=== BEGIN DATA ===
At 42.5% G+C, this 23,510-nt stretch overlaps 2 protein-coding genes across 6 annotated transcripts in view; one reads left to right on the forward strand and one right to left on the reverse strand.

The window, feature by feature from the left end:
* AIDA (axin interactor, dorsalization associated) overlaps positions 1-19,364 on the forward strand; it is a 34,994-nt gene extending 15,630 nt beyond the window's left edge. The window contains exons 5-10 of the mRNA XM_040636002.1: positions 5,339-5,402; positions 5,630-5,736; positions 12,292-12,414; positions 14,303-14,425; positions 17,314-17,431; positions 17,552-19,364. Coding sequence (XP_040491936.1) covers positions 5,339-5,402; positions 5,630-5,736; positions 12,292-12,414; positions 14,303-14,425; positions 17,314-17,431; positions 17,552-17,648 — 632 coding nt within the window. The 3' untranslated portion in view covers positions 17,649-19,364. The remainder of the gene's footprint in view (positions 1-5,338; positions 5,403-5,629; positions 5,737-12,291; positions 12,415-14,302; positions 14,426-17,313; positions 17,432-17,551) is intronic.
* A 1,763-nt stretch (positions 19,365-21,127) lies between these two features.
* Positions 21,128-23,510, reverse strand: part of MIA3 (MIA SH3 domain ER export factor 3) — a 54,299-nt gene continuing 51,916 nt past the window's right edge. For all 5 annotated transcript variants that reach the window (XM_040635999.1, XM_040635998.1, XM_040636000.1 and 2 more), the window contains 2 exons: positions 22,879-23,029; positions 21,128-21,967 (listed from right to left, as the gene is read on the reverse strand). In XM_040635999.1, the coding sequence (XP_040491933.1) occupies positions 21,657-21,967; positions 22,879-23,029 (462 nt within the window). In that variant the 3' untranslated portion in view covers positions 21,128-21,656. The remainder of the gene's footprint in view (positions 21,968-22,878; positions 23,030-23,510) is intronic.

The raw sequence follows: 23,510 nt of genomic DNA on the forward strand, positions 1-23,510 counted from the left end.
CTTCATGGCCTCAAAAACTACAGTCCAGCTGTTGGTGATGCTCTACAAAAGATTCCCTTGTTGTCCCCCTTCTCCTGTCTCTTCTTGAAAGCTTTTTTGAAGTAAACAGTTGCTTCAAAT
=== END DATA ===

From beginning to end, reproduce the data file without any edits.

At 42.5% G+C, this 23,510-nt stretch overlaps 2 protein-coding genes across 6 annotated transcripts in view; one reads left to right on the forward strand and one right to left on the reverse strand.

The window, feature by feature from the left end:
* AIDA (axin interactor, dorsalization associated) overlaps positions 1-19,364 on the forward strand; it is a 34,994-nt gene extending 15,630 nt beyond the window's left edge. The window contains exons 5-10 of the mRNA XM_040636002.1: positions 5,339-5,402; positions 5,630-5,736; positions 12,292-12,414; positions 14,303-14,425; positions 17,314-17,431; positions 17,552-19,364. Coding sequence (XP_040491936.1) covers positions 5,339-5,402; positions 5,630-5,736; positions 12,292-12,414; positions 14,303-14,425; positions 17,314-17,431; positions 17,552-17,648 — 632 coding nt within the window. The 3' untranslated portion in view covers positions 17,649-19,364. The remainder of the gene's footprint in view (positions 1-5,338; positions 5,403-5,629; positions 5,737-12,291; positions 12,415-14,302; positions 14,426-17,313; positions 17,432-17,551) is intronic.
* A 1,763-nt stretch (positions 19,365-21,127) lies between these two features.
* Positions 21,128-23,510, reverse strand: part of MIA3 (MIA SH3 domain ER export factor 3) — a 54,299-nt gene continuing 51,916 nt past the window's right edge. For all 5 annotated transcript variants that reach the window (XM_040635999.1, XM_040635998.1, XM_040636000.1 and 2 more), the window contains 2 exons: positions 22,879-23,029; positions 21,128-21,967 (listed from right to left, as the gene is read on the reverse strand). In XM_040635999.1, the coding sequence (XP_040491933.1) occupies positions 21,657-21,967; positions 22,879-23,029 (462 nt within the window). In that variant the 3' untranslated portion in view covers positions 21,128-21,656. The remainder of the gene's footprint in view (positions 21,968-22,878; positions 23,030-23,510) is intronic.

The raw sequence follows: 23,510 nt of genomic DNA on the forward strand, positions 1-23,510 counted from the left end.
CTTCATGGCCTCAAAAACTACAGTCCAGCTGTTGGTGATGCTCTACAAAAGATTCCCTTGTTGTCCCCCTTCTCCTGTCTCTTCTTGAAAGCTTTTTTGAAGTAAACAGTTGCTTCAAAT